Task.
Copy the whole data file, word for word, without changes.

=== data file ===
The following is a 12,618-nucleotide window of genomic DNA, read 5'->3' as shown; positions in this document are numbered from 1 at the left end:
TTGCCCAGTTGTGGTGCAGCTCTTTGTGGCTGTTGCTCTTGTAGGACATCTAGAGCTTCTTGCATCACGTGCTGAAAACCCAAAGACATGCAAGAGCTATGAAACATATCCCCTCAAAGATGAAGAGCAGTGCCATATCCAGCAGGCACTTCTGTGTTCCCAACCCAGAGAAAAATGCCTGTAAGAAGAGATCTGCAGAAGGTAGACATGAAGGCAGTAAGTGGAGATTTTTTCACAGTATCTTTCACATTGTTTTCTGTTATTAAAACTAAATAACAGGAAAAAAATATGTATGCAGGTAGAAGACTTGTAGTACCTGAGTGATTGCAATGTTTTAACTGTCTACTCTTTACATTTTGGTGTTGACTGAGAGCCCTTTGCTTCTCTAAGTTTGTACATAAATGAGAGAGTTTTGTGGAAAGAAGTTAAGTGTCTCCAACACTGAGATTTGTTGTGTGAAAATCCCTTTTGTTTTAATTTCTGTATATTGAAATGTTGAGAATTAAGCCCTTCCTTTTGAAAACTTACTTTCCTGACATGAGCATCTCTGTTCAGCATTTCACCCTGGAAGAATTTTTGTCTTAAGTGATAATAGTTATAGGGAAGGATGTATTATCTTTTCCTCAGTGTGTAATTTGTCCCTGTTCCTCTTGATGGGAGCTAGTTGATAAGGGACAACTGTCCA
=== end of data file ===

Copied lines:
The following is a 12,618-nucleotide window of genomic DNA, read 5'->3' as shown; positions in this document are numbered from 1 at the left end:
TTGCCCAGTTGTGGTGCAGCTCTTTGTGGCTGTTGCTCTTGTAGGACATCTAGAGCTTCTTGCATCACGTGCTGAAAACCCAAAGACATGCAAGAGCTATGAAACATATCCCCTCAAAGATGAAGAGCAGTGCCATATCCAGCAGGCACTTCTGTGTTCCCAACCCAGAGAAAAATGCCTGTAAGAAGAGATCTGCAGAAGGTAGACATGAAGGCAGTAAGTGGAGATTTTTTCACAGTATCTTTCACATTGTTTTCTGTTATTAAAACTAAATAACAGGAAAAAAATATGTATGCAGGTAGAAGACTTGTAGTACCTGAGTGATTGCAATGTTTTAACTGTCTACTCTTTACATTTTGGTGTTGACTGAGAGCCCTTTGCTTCTCTAAGTTTGTACATAAATGAGAGAGTTTTGTGGAAAGAAGTTAAGTGTCTCCAACACTGAGATTTGTTGTGTGAAAATCCCTTTTGTTTTAATTTCTGTATATTGAAATGTTGAGAATTAAGCCCTTCCTTTTGAAAACTTACTTTCCTGACATGAGCATCTCTGTTCAGCATTTCACCCTGGAAGAATTTTTGTCTTAAGTGATAATAGTTATAGGGAAGGATGTATTATCTTTTCCTCAGTGTGTAATTTGTCCCTGTTCCTCTTGATGGGAGCTAGTTGATAAGGGACAACTGTCCA